Frederic Latta Smith

Frederick Smith was born in 1870 in Lansing, Michigan, where he attended Lansing High School and the Michigan Military Academy. His personal interests included mainly college football and light-weight wrestling. How exactly did this promising young man become involved in automotive industry?

The Smith family was among the most influential in Detroit, earning their reputation and wealth in several different sectors. Most famous investments included lumber, shipping, mining and railroad ventures. Later known as one of the founders of Olds Motor Works, Frederic Smith wasn't a typical automotive industry pioneer.

The son of a lumber magnate had a good fortune to understand his cousin Ransom E. Olds, a brilliant engineer who was one of the best innovators in the early American automotive industry. In 1899, Samuel and Frederic Smith, together with Henry Russel financially supported the establishment of Olds Motor Works in Detroit, which was a landmark moment for this iconic car brand.

Ransom Olds took over the general manager position and Frederic Smith became secretary and treasurer, keeping all the finances in order. Samuel Latta Smith became the president. Olds Motor Works presented the first mass produced car in the United States named Oldsmobile Curved Dash in 1901. It was reliable, relatively cheap and people loved it.

As an interesting fact, it was pure luck that Curved Dash became the leading Oldsmobile model. When the main factory caught fire on March 9, 1901, it was the only model actually saved by two brave workers. Sales peaked with time mostly because Roy Chapin made huge efforts developing a network of sales franchises. Frederic Smith considered him the brightest and most promising of all the young managers, with large responsibilities.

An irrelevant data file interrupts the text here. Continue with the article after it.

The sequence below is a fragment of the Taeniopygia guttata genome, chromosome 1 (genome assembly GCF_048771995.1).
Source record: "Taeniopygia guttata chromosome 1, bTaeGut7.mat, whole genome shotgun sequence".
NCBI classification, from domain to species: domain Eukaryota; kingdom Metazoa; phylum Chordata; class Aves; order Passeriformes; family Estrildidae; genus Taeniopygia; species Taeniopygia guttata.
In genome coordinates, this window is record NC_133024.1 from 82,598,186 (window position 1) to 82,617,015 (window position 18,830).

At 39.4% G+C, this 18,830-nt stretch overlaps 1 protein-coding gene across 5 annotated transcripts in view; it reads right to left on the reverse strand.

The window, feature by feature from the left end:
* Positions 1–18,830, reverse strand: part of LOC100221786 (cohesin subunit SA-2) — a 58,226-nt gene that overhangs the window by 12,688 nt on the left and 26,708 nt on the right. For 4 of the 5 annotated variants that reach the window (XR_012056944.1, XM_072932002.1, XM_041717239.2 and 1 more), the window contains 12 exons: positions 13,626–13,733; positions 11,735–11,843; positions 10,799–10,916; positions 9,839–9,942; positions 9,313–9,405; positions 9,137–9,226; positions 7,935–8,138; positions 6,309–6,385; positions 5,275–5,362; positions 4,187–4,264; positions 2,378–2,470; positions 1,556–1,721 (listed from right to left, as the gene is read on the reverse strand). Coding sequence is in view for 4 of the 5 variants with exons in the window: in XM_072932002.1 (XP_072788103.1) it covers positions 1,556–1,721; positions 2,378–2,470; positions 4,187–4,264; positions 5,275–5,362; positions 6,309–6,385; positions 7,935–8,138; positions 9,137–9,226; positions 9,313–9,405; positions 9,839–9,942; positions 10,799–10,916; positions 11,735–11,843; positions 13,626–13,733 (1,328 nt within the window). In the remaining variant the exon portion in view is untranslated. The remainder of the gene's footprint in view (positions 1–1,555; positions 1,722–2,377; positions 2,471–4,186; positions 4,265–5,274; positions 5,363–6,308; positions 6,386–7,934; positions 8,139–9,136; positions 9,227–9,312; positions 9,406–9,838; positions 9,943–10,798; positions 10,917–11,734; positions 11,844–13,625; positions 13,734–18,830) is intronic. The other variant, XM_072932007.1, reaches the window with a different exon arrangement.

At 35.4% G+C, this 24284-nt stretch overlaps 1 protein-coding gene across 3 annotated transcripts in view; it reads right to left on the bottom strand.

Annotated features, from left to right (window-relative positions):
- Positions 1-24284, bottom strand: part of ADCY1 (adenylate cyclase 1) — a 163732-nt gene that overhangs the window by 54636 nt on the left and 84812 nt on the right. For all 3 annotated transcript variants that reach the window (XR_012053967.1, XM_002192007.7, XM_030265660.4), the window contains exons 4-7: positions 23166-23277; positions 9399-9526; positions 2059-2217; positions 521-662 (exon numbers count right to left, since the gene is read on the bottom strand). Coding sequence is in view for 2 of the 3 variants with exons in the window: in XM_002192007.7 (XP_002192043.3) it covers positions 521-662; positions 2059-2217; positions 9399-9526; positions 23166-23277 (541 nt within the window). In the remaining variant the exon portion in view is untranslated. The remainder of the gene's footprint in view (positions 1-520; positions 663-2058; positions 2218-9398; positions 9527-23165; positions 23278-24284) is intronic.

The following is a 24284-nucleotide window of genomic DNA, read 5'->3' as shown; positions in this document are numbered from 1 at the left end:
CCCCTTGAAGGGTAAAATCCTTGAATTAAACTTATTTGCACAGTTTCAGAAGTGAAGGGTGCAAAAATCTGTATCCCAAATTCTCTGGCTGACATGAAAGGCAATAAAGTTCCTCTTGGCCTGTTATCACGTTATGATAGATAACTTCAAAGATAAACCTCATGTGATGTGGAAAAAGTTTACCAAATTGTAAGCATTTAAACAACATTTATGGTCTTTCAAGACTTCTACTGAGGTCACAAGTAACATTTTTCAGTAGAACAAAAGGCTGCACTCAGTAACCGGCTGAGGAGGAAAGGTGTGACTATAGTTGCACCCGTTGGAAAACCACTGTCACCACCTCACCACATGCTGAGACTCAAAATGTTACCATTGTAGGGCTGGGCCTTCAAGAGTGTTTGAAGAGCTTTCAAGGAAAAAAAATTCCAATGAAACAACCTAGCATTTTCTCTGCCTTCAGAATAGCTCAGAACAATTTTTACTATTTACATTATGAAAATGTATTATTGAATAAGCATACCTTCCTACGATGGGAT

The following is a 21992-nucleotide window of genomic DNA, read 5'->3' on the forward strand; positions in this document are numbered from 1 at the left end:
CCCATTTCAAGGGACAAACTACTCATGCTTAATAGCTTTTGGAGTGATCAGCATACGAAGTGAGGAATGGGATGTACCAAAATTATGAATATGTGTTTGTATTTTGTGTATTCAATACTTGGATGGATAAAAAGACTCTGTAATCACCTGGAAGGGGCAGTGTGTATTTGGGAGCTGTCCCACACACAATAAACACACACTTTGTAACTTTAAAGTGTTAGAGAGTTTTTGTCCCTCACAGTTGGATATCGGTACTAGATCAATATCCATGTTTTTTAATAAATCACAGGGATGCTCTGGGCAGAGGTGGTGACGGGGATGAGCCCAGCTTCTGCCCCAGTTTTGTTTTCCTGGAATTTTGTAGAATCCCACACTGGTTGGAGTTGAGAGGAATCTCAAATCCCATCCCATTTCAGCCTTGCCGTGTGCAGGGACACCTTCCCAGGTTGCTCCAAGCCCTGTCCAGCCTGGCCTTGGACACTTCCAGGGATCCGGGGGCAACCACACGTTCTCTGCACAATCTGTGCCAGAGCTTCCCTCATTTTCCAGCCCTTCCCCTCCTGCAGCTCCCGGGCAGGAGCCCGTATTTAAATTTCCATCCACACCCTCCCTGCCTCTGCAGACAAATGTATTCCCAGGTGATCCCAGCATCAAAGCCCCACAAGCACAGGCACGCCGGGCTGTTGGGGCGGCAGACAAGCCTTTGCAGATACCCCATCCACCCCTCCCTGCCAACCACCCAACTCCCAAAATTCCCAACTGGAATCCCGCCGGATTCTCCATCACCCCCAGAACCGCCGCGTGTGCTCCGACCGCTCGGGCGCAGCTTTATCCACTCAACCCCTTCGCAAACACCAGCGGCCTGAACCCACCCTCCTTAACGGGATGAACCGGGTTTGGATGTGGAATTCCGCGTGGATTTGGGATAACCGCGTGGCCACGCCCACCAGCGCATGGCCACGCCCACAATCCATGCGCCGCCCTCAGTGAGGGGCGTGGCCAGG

Frederic Smith always showed great talent in picking good associates. Unfortunately, his character differed from Ransom Olds and they fought frequently on the future vision of the company. Olds wanted to continue building solid Curved Dash models, while Frederic aimed for larger and more profitable cars. It was his desire for profit which helped to creation of the Association of Licensed Automobile Manufacturers (ALAM).

ALAM was a monopolistic combine where early car manufacturers joined their patent rights, making it impossible for anyone to sell petroleum-based cars without their permission. Henry Ford wanted to enter the automotive industry with his Model T, but Frederic used his power to stop the development of similar competitive models.

He formed a special subcommittee to study Ford's admission to ALAM. There was only one member on this subcommittee – Frederic Smith. Ford was given an ultimatum to dismantle his vehicle and permanently leave Detroit. When he refused, years of litigation between Ford and ALAM ensued. Henry Ford eventually managed to bring his dream into reality, while the Olds Motor Works led by Smith was bought by General Motors in 1908. Alongside William Crapo Durant, Frederic Smith is believed to be one of the most prominent founders of General Motors.

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